early on in this blog, and no doubt will again; but today, from the same stable of early 90s Warp-ed electronica comes an album from Sean Booth and Rob Brown at the time when they reached far beyond those roots to definitively stake out their cold, clinical universe of alien machine music.
Ever since Confield's 2001 release, Autechre have become notorious in some critical quarters for pursuing circuit-bending inaccesability for its own sake. If Cluster's Qua was described as a sketchbook, your average latter-day Autechre album can be more like an afternoon-long slog round an art gallery full of giant, multi-faceted metal sculptures that take about 7 or 8 minutes on average just to walk round each one once, let alone take in a meaningful impression. Whether this is actually a bad thing, or, if you're like me, something to be relished, is purely a matter of taste.
What actually strikes me about re-listening to Confield now for this writeup is that it's actually not nearly as difficult and unapproachable as a lot of critical reviews would have you believe. There's a gentle start of sorts, with what sounds like lots of little metal balls rolling around, over which we do get an actual melody, albeit a minor-key one that floats around in aloof isolation. For such a supposedly anti-melodic record, the second track, Cfern, has even more recognisable reference points, with a winding melody set over a loping groove. From Pen Expers onwards, we're into the album's solid core, as the synths gradually become increasingly buried and twisted into the unearthly sculptures. If you make it all the way to the end of Lentic Catachresis to exit the gallery through the gift shop, I highly recommend just starting all over again. And again.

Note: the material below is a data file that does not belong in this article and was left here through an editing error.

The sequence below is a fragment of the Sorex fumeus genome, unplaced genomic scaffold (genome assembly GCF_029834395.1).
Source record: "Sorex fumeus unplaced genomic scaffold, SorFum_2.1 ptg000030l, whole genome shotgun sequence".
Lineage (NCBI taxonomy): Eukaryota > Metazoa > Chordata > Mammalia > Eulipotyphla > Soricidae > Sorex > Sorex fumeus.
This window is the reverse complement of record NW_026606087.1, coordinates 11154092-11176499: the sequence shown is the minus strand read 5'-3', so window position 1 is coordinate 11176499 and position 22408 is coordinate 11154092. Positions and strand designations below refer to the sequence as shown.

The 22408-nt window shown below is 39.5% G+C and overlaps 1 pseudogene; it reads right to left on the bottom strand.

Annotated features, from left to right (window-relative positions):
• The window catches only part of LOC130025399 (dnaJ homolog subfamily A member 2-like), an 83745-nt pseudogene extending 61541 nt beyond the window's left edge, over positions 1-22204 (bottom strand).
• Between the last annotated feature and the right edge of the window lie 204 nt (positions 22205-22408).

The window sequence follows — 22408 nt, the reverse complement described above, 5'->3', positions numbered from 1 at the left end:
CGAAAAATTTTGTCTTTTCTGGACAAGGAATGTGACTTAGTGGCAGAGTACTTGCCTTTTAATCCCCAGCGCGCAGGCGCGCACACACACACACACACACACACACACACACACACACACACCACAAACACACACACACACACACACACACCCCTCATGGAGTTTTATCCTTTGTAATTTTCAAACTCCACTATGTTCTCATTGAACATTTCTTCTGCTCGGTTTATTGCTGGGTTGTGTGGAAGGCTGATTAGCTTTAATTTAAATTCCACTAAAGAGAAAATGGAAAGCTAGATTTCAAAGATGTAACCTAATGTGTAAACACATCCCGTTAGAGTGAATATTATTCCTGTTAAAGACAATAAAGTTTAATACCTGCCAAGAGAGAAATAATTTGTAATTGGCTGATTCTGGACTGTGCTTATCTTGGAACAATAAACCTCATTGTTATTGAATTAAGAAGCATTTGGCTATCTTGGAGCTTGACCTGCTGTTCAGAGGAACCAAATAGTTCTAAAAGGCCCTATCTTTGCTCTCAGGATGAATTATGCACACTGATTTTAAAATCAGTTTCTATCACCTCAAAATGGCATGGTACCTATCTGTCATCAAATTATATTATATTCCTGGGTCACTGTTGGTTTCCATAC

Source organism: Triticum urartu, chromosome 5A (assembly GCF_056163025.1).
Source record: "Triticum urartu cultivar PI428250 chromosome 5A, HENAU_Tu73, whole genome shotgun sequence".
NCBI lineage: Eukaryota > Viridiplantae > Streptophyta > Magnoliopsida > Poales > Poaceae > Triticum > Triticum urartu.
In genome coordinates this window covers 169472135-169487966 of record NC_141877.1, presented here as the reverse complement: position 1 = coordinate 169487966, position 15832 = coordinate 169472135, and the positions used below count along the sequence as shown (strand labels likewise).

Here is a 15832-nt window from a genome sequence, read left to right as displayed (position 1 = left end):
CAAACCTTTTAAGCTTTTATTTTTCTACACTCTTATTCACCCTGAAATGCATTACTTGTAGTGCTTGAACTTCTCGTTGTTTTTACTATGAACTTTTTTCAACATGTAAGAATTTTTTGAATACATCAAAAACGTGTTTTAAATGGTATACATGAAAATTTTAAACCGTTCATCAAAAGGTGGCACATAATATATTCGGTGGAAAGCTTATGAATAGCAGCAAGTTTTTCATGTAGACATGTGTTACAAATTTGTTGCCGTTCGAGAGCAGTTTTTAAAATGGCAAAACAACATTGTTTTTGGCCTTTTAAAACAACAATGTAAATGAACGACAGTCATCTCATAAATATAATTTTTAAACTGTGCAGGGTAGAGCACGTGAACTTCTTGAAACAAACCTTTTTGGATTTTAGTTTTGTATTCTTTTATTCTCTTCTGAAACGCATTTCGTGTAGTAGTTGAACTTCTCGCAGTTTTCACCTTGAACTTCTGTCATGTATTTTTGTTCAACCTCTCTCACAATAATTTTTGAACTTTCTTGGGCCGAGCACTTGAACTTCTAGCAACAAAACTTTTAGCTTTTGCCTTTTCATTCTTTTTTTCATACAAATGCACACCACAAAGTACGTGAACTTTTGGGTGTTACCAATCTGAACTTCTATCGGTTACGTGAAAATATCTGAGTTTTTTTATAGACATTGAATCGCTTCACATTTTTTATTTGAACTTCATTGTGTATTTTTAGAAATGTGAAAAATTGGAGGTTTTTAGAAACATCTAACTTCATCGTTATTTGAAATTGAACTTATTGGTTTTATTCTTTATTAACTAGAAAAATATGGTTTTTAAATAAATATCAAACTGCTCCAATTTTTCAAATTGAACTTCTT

"...a malfunctioning dishwasher or a CD jumping. Forever."
- Fiona Shepherd, reviewing Confield for The Scotsman newspaper